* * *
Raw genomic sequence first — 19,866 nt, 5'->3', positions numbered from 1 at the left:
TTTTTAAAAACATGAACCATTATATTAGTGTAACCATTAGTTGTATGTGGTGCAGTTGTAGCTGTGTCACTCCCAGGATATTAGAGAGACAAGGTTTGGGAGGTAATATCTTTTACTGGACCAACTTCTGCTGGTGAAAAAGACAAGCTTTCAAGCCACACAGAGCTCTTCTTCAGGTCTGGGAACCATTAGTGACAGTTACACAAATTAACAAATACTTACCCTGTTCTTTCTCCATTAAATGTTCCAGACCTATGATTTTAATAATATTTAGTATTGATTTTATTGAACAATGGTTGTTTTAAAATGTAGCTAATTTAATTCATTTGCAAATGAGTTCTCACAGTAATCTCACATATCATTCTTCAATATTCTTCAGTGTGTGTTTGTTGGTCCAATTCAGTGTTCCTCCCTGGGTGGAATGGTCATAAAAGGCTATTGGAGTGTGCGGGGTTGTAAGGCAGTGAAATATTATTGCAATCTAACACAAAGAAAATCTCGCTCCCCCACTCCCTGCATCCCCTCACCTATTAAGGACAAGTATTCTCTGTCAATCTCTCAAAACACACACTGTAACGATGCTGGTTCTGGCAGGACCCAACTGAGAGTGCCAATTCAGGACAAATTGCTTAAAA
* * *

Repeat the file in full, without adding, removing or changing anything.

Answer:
Raw genomic sequence first — 19,866 nt, 5'->3', positions numbered from 1 at the left:
TTTTTAAAAACATGAACCATTATATTAGTGTAACCATTAGTTGTATGTGGTGCAGTTGTAGCTGTGTCACTCCCAGGATATTAGAGAGACAAGGTTTGGGAGGTAATATCTTTTACTGGACCAACTTCTGCTGGTGAAAAAGACAAGCTTTCAAGCCACACAGAGCTCTTCTTCAGGTCTGGGAACCATTAGTGACAGTTACACAAATTAACAAATACTTACCCTGTTCTTTCTCCATTAAATGTTCCAGACCTATGATTTTAATAATATTTAGTATTGATTTTATTGAACAATGGTTGTTTTAAAATGTAGCTAATTTAATTCATTTGCAAATGAGTTCTCACAGTAATCTCACATATCATTCTTCAATATTCTTCAGTGTGTGTTTGTTGGTCCAATTCAGTGTTCCTCCCTGGGTGGAATGGTCATAAAAGGCTATTGGAGTGTGCGGGGTTGTAAGGCAGTGAAATATTATTGCAATCTAACACAAAGAAAATCTCGCTCCCCCACTCCCTGCATCCCCTCACCTATTAAGGACAAGTATTCTCTGTCAATCTCTCAAAACACACACTGTAACGATGCTGGTTCTGGCAGGACCCAACTGAGAGTGCCAATTCAGGACAAATTGCTTAAAA